Living Soils – A Call to Action
This Soil Association and Centre of Agroecology and Food Security report is a “call to action” for us all to take responsibility for biological, chemical and physical soil degradation. It outlines why this is important and is supported by scientific evidence and farm case studies.
It asks why we need healthy soil, defines what soil is composed of, and suggests how soils have been wrongly managed.
There are sections describing soil organisms and their essential roles within the soil ecosystem and the different ways to increase soil organic matter on your farm.
The “soil crisis” is set in global context and the level and extent of soil degradation and different types of soil degradation and their causes are described. It suggests that applying agroecological approaches provide us with a means of combating this.
Imperatives for policy makers and what each of us can do to save our soils are outlined.
Findings & recommendations
- We need soil for food, feed, fuel and fibre, storing and regulating water flow, controlling pollution, and mitigating climate change.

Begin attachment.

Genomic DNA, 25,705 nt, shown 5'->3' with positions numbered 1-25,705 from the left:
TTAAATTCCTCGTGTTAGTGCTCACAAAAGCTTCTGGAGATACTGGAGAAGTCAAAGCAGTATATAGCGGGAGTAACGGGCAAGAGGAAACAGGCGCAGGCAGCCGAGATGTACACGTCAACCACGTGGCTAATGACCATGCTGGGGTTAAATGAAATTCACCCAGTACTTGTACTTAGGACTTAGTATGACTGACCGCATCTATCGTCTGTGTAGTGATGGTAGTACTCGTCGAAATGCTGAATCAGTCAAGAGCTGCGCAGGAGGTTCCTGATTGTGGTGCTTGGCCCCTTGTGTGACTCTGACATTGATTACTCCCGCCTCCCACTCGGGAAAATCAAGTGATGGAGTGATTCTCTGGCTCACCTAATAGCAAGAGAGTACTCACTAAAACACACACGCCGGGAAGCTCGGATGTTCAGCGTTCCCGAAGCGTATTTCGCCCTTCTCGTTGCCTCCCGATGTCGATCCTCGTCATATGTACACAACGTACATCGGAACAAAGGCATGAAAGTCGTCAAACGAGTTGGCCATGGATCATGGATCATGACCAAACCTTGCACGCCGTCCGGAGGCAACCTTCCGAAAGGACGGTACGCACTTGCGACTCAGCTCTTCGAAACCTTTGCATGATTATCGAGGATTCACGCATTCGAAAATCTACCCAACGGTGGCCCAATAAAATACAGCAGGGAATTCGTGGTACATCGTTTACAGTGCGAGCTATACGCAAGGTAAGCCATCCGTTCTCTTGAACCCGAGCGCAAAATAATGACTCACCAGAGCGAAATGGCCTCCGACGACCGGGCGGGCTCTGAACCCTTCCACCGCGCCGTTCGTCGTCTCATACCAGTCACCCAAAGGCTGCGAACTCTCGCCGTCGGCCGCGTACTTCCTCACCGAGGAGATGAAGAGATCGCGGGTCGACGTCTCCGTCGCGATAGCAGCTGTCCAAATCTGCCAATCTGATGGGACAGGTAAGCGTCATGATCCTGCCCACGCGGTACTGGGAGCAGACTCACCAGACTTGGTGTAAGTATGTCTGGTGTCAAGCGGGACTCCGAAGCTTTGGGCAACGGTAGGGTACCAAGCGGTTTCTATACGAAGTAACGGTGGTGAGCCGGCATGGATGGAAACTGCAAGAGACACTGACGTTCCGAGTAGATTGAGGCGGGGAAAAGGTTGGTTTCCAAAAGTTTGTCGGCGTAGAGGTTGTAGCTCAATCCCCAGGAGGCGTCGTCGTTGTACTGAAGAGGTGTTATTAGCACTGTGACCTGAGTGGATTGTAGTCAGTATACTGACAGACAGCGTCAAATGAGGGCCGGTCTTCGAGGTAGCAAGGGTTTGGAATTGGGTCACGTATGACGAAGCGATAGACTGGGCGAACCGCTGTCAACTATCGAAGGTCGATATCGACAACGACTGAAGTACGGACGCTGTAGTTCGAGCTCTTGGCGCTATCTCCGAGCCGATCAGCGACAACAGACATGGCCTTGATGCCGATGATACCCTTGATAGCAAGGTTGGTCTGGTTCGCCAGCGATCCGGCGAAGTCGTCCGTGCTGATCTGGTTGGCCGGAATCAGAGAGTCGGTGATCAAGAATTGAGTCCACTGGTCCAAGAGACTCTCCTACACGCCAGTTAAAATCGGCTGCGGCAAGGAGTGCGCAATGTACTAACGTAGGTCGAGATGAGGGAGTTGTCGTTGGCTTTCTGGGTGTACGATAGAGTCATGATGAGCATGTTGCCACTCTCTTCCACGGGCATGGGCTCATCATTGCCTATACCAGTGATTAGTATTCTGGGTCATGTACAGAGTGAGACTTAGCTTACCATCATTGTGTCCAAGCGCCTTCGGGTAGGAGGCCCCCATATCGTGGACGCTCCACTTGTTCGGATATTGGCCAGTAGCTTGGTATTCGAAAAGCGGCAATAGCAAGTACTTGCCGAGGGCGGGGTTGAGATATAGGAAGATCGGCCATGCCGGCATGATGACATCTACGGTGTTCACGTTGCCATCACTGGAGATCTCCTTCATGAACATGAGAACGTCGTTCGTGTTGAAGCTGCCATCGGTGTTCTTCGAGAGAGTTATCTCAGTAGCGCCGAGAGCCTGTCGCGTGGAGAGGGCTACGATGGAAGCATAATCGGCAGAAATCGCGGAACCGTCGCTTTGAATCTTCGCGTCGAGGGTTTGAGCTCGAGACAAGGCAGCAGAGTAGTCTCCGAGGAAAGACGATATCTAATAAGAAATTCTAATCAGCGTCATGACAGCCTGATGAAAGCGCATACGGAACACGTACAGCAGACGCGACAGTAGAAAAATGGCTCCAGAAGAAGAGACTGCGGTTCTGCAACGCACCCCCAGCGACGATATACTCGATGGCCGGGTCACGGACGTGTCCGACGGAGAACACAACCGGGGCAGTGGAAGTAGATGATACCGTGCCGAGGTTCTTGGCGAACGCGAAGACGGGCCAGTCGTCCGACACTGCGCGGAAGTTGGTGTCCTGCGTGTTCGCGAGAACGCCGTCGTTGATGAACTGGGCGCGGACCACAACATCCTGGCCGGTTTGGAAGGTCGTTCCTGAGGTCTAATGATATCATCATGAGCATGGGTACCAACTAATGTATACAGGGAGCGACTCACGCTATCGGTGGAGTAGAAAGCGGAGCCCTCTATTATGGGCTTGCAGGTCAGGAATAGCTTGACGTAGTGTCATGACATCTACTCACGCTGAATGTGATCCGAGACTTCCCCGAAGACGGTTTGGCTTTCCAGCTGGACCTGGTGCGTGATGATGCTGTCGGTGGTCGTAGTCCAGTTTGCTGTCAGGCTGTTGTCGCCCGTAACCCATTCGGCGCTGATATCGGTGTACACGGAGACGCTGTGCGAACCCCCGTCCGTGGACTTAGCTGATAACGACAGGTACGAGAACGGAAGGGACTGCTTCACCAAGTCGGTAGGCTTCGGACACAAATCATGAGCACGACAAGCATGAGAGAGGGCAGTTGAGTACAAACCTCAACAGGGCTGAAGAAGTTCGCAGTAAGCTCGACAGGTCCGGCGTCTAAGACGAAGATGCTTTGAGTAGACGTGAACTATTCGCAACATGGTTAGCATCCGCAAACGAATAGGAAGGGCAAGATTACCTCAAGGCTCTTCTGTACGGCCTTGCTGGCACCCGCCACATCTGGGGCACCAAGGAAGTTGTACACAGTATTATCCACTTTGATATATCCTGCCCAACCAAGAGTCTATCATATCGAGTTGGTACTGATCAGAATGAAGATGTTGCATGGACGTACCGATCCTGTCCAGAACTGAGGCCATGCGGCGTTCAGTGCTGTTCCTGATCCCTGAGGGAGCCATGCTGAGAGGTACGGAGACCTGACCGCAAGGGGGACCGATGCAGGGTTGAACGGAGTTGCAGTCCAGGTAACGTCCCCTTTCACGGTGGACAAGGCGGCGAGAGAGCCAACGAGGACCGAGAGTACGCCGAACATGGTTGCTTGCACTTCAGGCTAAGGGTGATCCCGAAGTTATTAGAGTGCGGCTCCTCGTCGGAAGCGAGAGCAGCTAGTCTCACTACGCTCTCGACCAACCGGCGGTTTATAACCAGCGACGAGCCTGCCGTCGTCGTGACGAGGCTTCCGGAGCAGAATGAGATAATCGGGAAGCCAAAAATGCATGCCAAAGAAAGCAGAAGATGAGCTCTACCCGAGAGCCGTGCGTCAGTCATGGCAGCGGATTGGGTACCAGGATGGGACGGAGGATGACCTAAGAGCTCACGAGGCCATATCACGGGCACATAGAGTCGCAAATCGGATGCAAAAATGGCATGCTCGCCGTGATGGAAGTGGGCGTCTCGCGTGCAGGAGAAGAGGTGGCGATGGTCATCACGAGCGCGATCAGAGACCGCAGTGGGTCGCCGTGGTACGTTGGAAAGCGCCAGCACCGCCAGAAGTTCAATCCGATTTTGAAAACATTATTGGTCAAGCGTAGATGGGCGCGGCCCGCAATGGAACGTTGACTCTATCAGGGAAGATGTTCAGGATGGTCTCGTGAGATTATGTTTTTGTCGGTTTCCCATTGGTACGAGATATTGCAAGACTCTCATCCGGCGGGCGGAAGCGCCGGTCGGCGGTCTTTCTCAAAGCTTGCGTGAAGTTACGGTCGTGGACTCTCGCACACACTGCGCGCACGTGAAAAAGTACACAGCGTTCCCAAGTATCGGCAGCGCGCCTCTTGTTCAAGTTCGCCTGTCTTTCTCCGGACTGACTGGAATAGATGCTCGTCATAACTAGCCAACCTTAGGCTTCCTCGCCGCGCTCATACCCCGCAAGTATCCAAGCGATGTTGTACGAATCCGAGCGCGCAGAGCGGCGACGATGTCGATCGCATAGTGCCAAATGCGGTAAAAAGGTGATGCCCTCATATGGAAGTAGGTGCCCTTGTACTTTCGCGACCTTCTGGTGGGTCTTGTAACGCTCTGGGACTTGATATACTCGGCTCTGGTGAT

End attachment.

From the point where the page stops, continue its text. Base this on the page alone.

- Soil degradation is severe and widespread. It can lead to erosion, loss of organic matter, decreased fertility, damaged soil structure, salinisation, changes in pH, toxicity, deforestation, flooding and drought.
- Altering our management practices and repairing our soils is essential for all our futures.
- The report emphasises the importance of managing soil with soil biology and biota in mind. Species living in soil (essential to crop nutrient supply), are threatened by a range of pressures.
- It stresses the importance of moving away from practices such as continuous cultivation, monocultures, hedge removal, reliance on inorganic fertilisers, over-grazing and repeated passes with heavy machinery.
- Research is indicating that climate change is making soil degradation worse, increasing the soil’s vulnerability to wind and water erosion.
- In order to preserve and protect our soils, we need to combat physical, biological and chemical degradation, improve soil processes and nutrient sourcing, improve our management of water in soils, and better understand and protect soil biodiversity. This report advocates applying ecological concepts and principles to the design and management of sustainable agricultural ecosystems in order to achieve this.